Coronavirus: War zone therapy for Midlands NHS workers
NHS staff across the region are being offered therapy usually reserved for battle-worn soldiers and victims of terror attacks.
It comes as it feared staff will be left with mental scars from their experiences on the front line of the coronavirus fight.
Health chiefs are offering a range of support to ensure front line workers deal with fear, anxiety and guilt as they reflect on their experiences.
In Sandwell, staff at the Sandwell and West Birmingham NHS Hospitals Trust – which runs Sandwell General Hospital and Birmingham's City Hospital – will receive support usually given to war veterans.
They have teamed up with March Against Stress to counsel workers suffering from emotional and psychological trauma.
The service specialises in treating post-traumatic stress disorder suffered by combat veterans and survivors of terrorist attacks.
Toby Lewis, chief executive of the trust, said: "We have created a national narrative where people are some sort of heroes, that they have been in some form of conflict and they are winning.
"People are sustained by a belief that they are participating in something successful but if through their own memories, a change of public perception or through data, they were actually part of something less successful than they were led to believe, that becomes something psychologically disruptive."
In Dudley, the Dudley Group NHS Foundation Trust – which runs Russells Hall Hospital – has put a range of new services in place to help those in need.
Opening hours for the health and wellbeing service have been extended, with workers being able to access a Covid-19 staff helpline – with 24/7 access to phone and virtual counselling.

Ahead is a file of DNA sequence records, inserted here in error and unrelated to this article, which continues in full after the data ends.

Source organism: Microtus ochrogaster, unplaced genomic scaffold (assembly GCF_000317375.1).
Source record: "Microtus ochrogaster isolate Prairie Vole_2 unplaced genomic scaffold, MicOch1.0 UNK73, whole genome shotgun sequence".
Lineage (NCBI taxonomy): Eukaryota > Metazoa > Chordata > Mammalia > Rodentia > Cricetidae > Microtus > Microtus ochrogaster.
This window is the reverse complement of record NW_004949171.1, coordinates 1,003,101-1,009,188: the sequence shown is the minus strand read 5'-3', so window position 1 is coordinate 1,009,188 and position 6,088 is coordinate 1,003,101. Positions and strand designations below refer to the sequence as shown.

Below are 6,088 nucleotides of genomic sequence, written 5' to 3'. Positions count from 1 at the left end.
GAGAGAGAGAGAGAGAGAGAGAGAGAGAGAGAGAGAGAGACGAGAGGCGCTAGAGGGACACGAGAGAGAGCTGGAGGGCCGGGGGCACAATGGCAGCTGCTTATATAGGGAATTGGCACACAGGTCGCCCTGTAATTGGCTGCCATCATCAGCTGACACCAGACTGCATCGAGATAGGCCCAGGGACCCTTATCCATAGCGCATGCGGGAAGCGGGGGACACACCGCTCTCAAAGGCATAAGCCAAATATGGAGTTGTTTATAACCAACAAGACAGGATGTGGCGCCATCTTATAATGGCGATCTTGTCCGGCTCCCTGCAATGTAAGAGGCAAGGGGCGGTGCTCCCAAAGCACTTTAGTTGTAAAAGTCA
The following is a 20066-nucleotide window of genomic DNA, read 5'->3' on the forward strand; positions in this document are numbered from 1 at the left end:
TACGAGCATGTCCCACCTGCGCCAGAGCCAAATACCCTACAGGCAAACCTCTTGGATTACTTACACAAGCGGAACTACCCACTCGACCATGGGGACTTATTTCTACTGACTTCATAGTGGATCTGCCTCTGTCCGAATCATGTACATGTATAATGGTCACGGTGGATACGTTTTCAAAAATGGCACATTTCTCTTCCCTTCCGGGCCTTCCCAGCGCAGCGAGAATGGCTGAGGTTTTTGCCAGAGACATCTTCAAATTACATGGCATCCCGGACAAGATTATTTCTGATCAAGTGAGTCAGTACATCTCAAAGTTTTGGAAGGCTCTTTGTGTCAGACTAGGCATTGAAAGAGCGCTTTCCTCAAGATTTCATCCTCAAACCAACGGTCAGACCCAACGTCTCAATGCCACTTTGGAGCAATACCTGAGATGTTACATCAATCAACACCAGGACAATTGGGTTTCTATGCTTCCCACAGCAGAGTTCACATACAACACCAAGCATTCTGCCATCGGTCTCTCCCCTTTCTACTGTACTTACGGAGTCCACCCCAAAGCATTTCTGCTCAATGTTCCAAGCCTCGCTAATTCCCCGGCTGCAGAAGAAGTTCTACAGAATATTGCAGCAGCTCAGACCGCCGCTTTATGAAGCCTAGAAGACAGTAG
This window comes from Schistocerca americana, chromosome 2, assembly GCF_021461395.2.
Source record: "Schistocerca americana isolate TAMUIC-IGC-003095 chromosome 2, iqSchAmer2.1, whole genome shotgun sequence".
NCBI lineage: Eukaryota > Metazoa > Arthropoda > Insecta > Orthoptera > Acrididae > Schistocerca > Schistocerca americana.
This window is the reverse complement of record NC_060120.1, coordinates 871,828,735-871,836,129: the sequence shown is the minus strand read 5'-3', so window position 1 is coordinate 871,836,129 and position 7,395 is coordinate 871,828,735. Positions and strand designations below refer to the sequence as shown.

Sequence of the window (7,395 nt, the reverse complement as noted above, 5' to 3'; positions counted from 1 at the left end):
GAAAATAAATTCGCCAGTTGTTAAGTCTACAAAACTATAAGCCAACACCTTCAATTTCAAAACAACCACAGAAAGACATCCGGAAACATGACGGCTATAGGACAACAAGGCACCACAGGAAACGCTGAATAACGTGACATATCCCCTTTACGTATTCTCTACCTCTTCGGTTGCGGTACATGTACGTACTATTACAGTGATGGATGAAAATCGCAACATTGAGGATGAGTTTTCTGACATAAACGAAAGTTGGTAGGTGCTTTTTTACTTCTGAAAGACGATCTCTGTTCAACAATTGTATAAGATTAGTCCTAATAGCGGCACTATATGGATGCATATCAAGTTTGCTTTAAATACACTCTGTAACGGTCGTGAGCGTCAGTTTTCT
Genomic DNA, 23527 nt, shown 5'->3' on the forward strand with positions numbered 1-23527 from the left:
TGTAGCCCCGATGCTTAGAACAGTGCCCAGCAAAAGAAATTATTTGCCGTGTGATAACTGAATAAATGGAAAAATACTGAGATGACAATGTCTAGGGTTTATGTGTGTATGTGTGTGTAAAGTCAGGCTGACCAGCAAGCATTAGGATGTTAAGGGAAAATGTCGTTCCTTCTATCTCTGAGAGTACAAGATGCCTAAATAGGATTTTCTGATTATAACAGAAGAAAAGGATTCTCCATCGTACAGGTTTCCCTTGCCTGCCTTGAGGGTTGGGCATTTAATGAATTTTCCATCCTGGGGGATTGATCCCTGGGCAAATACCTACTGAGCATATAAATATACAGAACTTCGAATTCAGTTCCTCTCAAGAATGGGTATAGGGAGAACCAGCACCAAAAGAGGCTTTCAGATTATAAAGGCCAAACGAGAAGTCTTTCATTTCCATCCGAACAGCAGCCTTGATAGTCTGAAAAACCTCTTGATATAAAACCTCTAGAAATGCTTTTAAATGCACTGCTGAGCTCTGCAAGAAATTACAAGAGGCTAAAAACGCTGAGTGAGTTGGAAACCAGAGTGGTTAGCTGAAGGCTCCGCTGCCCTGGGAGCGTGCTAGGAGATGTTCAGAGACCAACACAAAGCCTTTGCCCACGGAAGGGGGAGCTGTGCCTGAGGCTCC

Serenity rooms have also been introduced to ensure staff re-charge during their shifts – with risk assessments being implemented for vulnerable groups.
Diane Wake, chief executive of the trust, said: "The wellbeing of our staff is imperative during these unprecedented times.
"We are proud of what the trust has put in place for the mental health, wellbeing and experience of our staff at this challenging time, and we will continue to encourage both staff and patients to seek help and support if they need it."
In Wolverhampton, NHS staff will be able to access wellbeing support from any device, any location and at any time, the Royal Wolverhampton NHS Trust said.
They have access to a self-care app and guidelines for looking after their mental and physical health – with serenity rooms being set up for workers to relax.
Alan Duffell, director of workforce at the trust which runs New Cross Hospital, said: "Supporting the wellbeing of our staff during this pandemic is one of our top priorities.
"Setting up serenity and 'wobble' rooms as places for staff to have some quiet reflection time, to share their emotions and experiences, and to regroup during the day was one of our main goals.
"These are working very well and give a space for staff to have a well-earned break.
"We have also developed a set of resources for our leaders to be able to look after themselves and to support their teams."
In Staffordshire, staff at the University Hospitals of North Midlands NHS Trust (UHNM) – which runs Stafford County Hospital – can access psychological support.
Workers can also access counselling services and a hotline, with one-on-one sessions with trained staff being on offer.
Eddie O'Grady, assistant director of human resources and organisational development, said: "We recognise that this pandemic is having an impact on the mental health of our colleagues.
"We have being using virtual technology to enable us to deliver much of this capability. I would like to thank all colleagues who are providing this support including colleagues from North Staffordshire Combined Healthcare Trust.
"It is really important to look after the health and wellbeing of our staff, so they can support our patients and their families through this unprecedented time."
Walsall Healthcare NHS Trust has been contacted for comment.